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Jones-Trinidad taking more hits

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Scott Christ is the managing editor of Bad Left Hook and has been covering boxing for SB Nation since 2006.

The closer this gets, the less it feels like there's any real sense of anticipation here. Saturday night's PPV fight between former greats Roy Jones, Jr., and Felix Trinidad has been slammed in the mainstream media this week.

Bob Raissman of the New York Daily News says the two fighters, "have become big-name relics living off their past."

Garden boss James Dolan and Don King (now there's a lovely couple), who is promoting the fight, are selling a memory for exorbitant prices. Tickets range from $111 to $5,130, with plenty of over-priced seats in between. King is a master salesman. He's going to have to be a magician to sell tickets for this fight. As of late last week boxing spies said ticket sales were in the toilet.

Joe Maxse of The Cleveland Plain Dealer said, "It's too bad this bout wasn't made 10 years ago, but another version of boxing's ancient history will be on display Saturday night."

Norm Frauenheim of The Arizona Republic chimes in with this: "Truth and advertising in boxing are a little bit like Mike Tyson in the White House. The Ali-Frazier suggestion and pay-per-view price aren't shameful. Both are just over the top, so much so that it's silly."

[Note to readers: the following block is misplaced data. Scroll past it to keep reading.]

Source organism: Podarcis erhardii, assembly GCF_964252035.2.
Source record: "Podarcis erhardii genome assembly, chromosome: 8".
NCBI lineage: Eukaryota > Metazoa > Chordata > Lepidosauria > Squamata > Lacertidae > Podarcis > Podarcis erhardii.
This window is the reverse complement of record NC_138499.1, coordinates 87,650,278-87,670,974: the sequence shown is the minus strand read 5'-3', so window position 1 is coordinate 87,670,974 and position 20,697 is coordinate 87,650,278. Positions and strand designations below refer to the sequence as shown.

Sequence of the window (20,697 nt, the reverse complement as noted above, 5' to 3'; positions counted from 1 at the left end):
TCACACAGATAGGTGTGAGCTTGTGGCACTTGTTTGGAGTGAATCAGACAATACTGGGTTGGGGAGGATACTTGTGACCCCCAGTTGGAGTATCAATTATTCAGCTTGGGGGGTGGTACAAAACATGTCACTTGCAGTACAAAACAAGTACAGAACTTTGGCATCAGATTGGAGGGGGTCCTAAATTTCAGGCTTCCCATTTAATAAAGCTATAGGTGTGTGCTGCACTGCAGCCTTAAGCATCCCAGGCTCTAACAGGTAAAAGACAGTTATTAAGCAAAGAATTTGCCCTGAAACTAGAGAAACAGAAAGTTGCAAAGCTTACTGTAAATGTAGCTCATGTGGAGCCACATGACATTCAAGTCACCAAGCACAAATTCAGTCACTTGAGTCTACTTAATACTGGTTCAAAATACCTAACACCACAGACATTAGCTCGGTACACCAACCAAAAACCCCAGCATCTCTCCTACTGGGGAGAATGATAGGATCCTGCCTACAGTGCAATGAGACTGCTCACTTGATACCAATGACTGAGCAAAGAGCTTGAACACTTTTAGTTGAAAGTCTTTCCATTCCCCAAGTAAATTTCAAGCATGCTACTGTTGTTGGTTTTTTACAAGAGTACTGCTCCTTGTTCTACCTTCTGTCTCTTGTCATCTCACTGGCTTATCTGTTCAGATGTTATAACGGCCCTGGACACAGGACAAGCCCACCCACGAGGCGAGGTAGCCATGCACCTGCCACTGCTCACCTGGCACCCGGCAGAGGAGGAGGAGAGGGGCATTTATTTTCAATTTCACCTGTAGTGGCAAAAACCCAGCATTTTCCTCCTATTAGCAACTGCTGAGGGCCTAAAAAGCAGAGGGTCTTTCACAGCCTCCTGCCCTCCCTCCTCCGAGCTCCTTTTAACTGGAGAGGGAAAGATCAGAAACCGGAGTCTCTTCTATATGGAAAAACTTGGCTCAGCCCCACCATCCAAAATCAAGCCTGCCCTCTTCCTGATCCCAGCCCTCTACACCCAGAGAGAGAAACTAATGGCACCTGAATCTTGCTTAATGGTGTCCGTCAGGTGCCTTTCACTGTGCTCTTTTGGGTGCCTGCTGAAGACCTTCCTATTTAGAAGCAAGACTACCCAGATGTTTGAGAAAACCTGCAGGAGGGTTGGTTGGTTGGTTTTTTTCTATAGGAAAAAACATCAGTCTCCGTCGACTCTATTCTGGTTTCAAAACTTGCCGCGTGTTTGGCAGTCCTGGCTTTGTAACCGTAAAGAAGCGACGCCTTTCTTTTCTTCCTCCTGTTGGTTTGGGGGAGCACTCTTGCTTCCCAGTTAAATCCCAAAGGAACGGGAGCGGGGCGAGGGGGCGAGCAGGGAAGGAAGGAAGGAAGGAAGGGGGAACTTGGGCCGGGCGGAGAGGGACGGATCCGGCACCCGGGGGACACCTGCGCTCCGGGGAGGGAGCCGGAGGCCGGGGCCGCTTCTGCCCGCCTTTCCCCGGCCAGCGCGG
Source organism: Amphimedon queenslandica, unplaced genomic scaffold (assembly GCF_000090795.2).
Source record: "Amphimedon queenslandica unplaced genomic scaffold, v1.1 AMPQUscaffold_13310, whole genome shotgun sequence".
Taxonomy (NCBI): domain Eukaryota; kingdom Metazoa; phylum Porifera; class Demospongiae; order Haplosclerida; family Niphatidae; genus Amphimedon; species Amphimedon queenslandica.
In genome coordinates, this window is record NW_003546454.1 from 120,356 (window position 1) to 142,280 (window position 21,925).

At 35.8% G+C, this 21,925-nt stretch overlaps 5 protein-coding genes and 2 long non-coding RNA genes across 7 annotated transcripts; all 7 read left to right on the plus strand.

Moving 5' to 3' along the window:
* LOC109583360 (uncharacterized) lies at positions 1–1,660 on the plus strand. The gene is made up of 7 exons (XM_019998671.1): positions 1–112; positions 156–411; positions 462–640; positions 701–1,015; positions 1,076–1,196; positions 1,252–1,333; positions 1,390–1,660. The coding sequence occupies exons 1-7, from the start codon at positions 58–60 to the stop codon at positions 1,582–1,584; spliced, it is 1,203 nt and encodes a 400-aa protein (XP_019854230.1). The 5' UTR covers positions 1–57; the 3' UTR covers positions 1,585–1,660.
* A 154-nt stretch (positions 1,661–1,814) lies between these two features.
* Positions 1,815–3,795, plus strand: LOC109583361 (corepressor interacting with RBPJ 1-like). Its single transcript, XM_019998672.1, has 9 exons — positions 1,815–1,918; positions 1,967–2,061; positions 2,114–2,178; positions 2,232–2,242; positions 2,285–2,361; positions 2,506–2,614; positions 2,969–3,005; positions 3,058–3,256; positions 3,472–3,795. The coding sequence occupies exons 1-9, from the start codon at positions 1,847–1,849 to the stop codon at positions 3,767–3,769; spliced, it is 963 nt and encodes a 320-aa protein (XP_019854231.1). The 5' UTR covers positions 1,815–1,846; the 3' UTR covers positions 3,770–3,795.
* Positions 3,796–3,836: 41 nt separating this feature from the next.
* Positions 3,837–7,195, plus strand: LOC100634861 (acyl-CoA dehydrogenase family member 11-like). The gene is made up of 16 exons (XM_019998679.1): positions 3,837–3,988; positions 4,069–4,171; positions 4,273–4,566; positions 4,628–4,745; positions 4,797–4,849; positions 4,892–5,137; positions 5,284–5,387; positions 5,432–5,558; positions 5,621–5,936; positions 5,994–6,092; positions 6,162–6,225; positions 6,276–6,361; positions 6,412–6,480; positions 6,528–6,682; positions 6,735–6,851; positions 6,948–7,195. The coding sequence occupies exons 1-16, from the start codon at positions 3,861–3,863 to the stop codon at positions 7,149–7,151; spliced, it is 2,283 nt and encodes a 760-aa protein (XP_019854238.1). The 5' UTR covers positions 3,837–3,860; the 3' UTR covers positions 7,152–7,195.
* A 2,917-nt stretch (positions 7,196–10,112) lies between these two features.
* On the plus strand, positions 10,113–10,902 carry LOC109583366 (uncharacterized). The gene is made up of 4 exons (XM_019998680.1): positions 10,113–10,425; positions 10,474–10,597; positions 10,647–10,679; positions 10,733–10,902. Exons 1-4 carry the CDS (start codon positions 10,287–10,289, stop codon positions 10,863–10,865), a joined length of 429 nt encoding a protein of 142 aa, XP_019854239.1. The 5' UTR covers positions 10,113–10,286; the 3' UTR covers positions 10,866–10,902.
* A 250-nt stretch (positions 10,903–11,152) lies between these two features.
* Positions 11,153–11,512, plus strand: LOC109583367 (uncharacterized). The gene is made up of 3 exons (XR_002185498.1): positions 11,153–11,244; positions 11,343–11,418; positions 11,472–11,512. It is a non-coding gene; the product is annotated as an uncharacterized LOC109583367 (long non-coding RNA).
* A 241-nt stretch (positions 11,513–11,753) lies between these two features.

My problem, and the reason I won't be ordering, is simple: This is Don King's idea of a Best v. Best fight. Is it any surprise that King would beg Trinidad to come out of retirement to fight the washed-up Jones in an effort to keep pace with the excellent big-name affairs that took place at the end of 2007 (Mayweather-Hatton, Cotto-Mosley, Calzaghe-Kessler, Pacquiao-Barrera), and the star-studded bouts on the early 2008 docket (Pavlik-Taylor, Marquez-Pacquiao, Hopkins-Calzaghe)?

It is a fight that speaks to Don King's perception of stardom and harkens to the seemingly dying days of the boxing pay-per-view that was flat-out not worth the pricetag.

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